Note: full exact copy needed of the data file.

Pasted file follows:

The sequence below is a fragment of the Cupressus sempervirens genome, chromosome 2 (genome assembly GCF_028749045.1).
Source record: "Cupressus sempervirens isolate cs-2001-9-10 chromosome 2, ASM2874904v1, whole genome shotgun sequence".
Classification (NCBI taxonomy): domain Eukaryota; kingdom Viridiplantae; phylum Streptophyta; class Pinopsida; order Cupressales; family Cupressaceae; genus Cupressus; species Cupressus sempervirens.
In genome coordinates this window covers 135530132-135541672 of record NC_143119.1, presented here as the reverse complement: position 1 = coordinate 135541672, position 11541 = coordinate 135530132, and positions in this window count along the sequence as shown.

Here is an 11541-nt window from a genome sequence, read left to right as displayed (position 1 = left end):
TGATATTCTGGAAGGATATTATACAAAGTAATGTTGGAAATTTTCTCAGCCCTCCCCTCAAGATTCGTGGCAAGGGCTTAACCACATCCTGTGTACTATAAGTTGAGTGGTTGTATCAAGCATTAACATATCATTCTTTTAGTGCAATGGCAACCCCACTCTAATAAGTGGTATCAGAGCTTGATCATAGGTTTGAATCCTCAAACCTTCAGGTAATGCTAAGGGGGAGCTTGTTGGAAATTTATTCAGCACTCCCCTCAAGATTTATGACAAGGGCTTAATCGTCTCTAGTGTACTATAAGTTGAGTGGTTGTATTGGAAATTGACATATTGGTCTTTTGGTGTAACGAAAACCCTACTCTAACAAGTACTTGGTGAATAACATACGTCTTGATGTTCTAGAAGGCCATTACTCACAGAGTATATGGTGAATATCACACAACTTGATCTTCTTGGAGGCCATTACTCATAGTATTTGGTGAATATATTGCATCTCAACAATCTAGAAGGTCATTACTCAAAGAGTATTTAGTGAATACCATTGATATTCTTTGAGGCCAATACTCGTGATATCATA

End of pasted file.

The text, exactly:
The sequence below is a fragment of the Cupressus sempervirens genome, chromosome 2 (genome assembly GCF_028749045.1).
Source record: "Cupressus sempervirens isolate cs-2001-9-10 chromosome 2, ASM2874904v1, whole genome shotgun sequence".
Classification (NCBI taxonomy): domain Eukaryota; kingdom Viridiplantae; phylum Streptophyta; class Pinopsida; order Cupressales; family Cupressaceae; genus Cupressus; species Cupressus sempervirens.
In genome coordinates this window covers 135530132-135541672 of record NC_143119.1, presented here as the reverse complement: position 1 = coordinate 135541672, position 11541 = coordinate 135530132, and positions in this window count along the sequence as shown.

Here is an 11541-nt window from a genome sequence, read left to right as displayed (position 1 = left end):
TGATATTCTGGAAGGATATTATACAAAGTAATGTTGGAAATTTTCTCAGCCCTCCCCTCAAGATTCGTGGCAAGGGCTTAACCACATCCTGTGTACTATAAGTTGAGTGGTTGTATCAAGCATTAACATATCATTCTTTTAGTGCAATGGCAACCCCACTCTAATAAGTGGTATCAGAGCTTGATCATAGGTTTGAATCCTCAAACCTTCAGGTAATGCTAAGGGGGAGCTTGTTGGAAATTTATTCAGCACTCCCCTCAAGATTTATGACAAGGGCTTAATCGTCTCTAGTGTACTATAAGTTGAGTGGTTGTATTGGAAATTGACATATTGGTCTTTTGGTGTAACGAAAACCCTACTCTAACAAGTACTTGGTGAATAACATACGTCTTGATGTTCTAGAAGGCCATTACTCACAGAGTATATGGTGAATATCACACAACTTGATCTTCTTGGAGGCCATTACTCATAGTATTTGGTGAATATATTGCATCTCAACAATCTAGAAGGTCATTACTCAAAGAGTATTTAGTGAATACCATTGATATTCTTTGAGGCCAATACTCGTGATATCATA